Japan 2014 post 45

November sixteenth
Well, I did manage a good sleep in today. Until around 10:30. It was a very good sleep, but I was still tired.
While I waited for the shower I had three kiwis for breakfast. It’s been a long time since I’ve had kiwis, so it was really nice. I also started heating up some chocolate chip croissants, but it was my turn in the shower before they were ready. So I ate them later, at the train station. It was a really chilly morning, even inside, so the warm shower felt really good.
Once I got out, it was pretty much time to go. We were meeting Eriko at 11:30, and her husband was driving us to the station. When we got there we took a couple trains into downtown Tokyo. Along the way a couple other friends and their children met us, and we went to the restaurant. There was still one other woman and her daughter to come, but they arrived just shortly after us.
The restaurant we were going to was sort of unusual, but very interesting, and fancy. It’s “theme” was fish, and fishing. In fact in order to eat, you had to catch your fish! I thought it sounded pretty cool when Catherine told me about it earlier, and wondered if it would be on the ocean or something. But that wasn’t quite the case. They had two large ponds inside, and you were given a rod with a hook on it. You had to maneuver your hook under the fish’s mouth, then pull upwards and snap it. It was promptly netted, and given over to the employees, you didn’t kill it. But I sort of wish you did, then I would know that my fish’s death was as quick and painless as possible. I hope the kitchen didn’t let it be out of the water alive for too long. But I guess that there are lots of people who don’t know how to kill fish, and there were lots of different types of fish, and different ways to prepare them, so maybe it was better the kitchen did it. I felt weird catching fish like that, where they didn’t have any chance. So I only caught one. I definitely like lake fishing better…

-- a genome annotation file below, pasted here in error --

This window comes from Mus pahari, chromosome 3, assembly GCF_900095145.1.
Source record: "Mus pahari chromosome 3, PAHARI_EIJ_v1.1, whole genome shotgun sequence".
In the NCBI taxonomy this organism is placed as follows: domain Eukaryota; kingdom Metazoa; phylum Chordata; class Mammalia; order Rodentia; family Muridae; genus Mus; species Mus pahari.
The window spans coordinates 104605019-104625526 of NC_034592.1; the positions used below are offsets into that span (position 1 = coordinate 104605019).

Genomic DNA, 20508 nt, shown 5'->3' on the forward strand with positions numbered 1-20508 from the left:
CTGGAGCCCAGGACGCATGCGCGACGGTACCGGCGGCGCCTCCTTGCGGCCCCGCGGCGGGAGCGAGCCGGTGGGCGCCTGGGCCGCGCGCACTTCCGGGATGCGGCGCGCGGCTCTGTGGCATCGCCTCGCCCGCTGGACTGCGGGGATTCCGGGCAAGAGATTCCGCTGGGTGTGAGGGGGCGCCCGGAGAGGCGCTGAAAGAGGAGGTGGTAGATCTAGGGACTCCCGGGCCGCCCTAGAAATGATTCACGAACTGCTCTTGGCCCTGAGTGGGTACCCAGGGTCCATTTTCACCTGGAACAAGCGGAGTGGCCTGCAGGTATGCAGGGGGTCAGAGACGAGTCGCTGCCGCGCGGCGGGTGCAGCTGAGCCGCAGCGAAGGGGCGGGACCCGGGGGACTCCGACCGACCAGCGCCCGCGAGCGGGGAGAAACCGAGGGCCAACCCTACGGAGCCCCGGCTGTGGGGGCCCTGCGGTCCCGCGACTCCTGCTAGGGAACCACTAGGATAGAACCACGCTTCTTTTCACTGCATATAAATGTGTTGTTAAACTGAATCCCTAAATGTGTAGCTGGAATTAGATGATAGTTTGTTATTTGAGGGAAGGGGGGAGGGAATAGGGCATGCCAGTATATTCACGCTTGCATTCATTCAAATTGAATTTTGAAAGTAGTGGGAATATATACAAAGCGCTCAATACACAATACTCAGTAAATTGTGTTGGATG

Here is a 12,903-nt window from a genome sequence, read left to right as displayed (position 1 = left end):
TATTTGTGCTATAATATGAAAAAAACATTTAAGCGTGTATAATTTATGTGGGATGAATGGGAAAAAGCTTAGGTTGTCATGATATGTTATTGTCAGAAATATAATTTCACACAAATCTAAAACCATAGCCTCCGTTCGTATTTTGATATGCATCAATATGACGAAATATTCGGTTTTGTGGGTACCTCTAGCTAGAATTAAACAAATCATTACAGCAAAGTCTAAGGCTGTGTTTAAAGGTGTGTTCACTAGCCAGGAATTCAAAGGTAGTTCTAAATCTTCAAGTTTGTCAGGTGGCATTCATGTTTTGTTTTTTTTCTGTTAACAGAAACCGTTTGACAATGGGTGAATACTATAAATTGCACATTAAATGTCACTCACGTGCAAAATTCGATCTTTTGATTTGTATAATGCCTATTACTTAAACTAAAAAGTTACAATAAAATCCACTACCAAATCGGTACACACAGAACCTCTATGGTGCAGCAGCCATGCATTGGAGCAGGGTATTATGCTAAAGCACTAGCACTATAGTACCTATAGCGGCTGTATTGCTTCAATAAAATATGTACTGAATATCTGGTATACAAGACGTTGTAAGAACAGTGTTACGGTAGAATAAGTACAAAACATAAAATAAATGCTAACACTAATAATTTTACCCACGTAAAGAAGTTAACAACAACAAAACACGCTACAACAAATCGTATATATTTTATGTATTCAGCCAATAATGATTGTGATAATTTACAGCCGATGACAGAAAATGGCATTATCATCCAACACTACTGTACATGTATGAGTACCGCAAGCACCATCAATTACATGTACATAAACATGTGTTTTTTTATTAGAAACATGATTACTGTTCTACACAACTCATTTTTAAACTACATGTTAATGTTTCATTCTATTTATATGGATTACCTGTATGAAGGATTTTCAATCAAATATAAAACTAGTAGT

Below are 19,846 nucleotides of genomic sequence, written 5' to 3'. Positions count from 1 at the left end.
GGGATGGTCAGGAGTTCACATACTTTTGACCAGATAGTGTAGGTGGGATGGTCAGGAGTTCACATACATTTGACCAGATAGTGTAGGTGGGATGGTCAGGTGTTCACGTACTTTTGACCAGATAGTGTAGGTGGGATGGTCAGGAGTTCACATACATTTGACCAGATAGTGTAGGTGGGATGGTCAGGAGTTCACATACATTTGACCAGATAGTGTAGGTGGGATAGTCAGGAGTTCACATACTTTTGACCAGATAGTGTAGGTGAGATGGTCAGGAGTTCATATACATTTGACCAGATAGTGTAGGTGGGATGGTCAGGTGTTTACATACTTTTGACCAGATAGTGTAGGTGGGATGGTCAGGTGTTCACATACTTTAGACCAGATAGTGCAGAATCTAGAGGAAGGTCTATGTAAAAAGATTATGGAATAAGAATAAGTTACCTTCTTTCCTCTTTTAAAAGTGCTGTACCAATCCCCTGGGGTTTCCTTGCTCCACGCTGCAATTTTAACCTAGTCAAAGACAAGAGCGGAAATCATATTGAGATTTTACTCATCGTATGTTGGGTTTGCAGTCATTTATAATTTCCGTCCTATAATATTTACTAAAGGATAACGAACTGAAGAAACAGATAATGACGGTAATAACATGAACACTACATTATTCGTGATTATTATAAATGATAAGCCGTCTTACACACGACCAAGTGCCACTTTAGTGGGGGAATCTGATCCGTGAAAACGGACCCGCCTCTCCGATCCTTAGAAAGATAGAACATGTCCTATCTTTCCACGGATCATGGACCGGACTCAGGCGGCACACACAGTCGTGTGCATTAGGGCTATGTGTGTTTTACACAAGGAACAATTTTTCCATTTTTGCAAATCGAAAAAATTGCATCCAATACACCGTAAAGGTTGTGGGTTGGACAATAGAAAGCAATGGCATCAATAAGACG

I went back to our seating area, and started talking to some people with Catherine. We were sitting in the traditional Japanese style on mats, around a low table. But there was a pit for our feet, so it felt like sitting on a bench. There was about eleven of us, so our area was pretty big! Everybody had a little bit of English, so through English, Japanese, and Catherine’s assistance, I was able to chat a bit. And I could sort of understand their conversations too. We talked about my life a bit, and they seemed to be impressed that I had ideas and plans about my future. Everybody was really nice, and fun!
I had a lot to eat and drink today. Catherine told me to enjoy myself, so I did. Ayana and I started off the meal by drinking a ramune, a popular Japanese soft drink introduced in 1876! It comes in a neat glass bottle, and there’s a marble inside that rattles, and prevents too much liquid from coming out. It’s very tasty. In fact there’s a Japanese candy that I like with the same flavour.